The House and Senate negotiators called on managers of the Blue Plains Sewage Treatment Plant to speed up renovations to replace the chlorine used there with less dangerous chemicals. No additional money was included for those safety renovations.

The negotiators did add a provision requested by Reps. Thomas M. Davis III (R-Va.) and James P. Moran Jr. (D-Va.) allocating $6.7 million in federal funds to accelerate the conversion of the Lorton Correctional Complex to a public park and residential area.

Disposal of School Property Criticized

D.C. Council member Kevin P. Chavous (D-Ward 7) and public witnesses accused the D.C. financial control board yesterday of delegating disposal of excess school properties to the school system more than two years ago and then failing to act when the process slowed.

Chavous, head of the council's education committee, held a hearing on the issue at Jefferson Junior High School, and witnesses said the school system has been unresponsive to those interested in purchasing empty school buildings.

The school system has dozens of surplus properties worth millions of dollars. Some organizations, including people trying to open charter schools, have said they have had trouble getting permission from school officials to use the buildings.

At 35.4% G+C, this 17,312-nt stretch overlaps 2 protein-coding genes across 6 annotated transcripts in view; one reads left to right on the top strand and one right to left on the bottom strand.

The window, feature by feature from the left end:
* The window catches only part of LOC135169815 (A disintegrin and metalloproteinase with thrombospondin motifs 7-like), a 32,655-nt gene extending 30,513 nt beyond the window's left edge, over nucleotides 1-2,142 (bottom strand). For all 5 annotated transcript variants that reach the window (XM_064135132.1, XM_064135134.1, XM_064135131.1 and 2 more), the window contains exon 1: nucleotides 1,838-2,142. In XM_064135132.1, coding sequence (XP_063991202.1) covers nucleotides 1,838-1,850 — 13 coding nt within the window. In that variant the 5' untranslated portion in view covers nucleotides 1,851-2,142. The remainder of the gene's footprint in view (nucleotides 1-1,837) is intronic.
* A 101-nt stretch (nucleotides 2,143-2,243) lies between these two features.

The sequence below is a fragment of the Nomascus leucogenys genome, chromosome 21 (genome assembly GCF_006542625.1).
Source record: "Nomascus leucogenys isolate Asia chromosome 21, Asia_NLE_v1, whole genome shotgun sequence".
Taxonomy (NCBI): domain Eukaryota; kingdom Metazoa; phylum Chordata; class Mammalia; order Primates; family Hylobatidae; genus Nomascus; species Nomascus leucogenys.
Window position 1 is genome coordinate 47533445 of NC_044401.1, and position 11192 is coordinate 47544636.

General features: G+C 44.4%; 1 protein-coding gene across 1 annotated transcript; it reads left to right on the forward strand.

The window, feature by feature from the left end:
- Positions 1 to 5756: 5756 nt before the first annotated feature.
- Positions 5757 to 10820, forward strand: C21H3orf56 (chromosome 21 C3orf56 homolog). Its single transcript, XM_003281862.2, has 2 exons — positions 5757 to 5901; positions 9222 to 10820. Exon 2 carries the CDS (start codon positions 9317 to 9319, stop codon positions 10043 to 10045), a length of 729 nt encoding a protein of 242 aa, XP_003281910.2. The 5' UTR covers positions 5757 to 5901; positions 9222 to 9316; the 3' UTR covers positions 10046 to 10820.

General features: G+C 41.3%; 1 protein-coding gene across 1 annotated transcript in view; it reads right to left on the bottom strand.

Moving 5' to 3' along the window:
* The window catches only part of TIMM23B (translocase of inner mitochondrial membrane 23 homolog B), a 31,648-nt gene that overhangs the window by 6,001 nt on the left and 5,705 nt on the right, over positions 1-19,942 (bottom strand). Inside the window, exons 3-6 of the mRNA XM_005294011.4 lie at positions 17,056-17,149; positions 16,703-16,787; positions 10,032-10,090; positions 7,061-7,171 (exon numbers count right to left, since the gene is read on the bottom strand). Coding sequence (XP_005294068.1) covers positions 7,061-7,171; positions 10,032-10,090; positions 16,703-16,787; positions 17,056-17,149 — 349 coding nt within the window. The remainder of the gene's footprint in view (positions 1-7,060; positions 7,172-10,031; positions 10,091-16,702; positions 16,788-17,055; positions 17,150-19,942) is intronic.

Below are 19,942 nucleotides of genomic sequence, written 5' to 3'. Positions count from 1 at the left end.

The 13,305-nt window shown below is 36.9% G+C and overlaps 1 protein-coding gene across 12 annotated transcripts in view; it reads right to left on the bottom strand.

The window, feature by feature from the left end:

"We cannot allow possible sources of city income and economic development to remain dormant," Chavous said.

MARYLAND

Court Says Glendening Can Deny Parole

Gov. Parris N. Glendening (D) has the right to deny parole to first-degree murderers serving life sentences, even if they were sentenced before he announced his no-parole policy in 1995, the Maryland Court of Appeals has ruled.

The court, in a unanimous opinion Tuesday, rejected arguments by attorneys for Walter Lomax that Glendening's policy amounts to a constitutionally prohibited ex post facto law, or retroactive imposition of a law.

The governor is merely exercising the discretion given him by law to either approve or reject recommendations from the Maryland Parole Commission to release inmates from prison, the state's highest court said.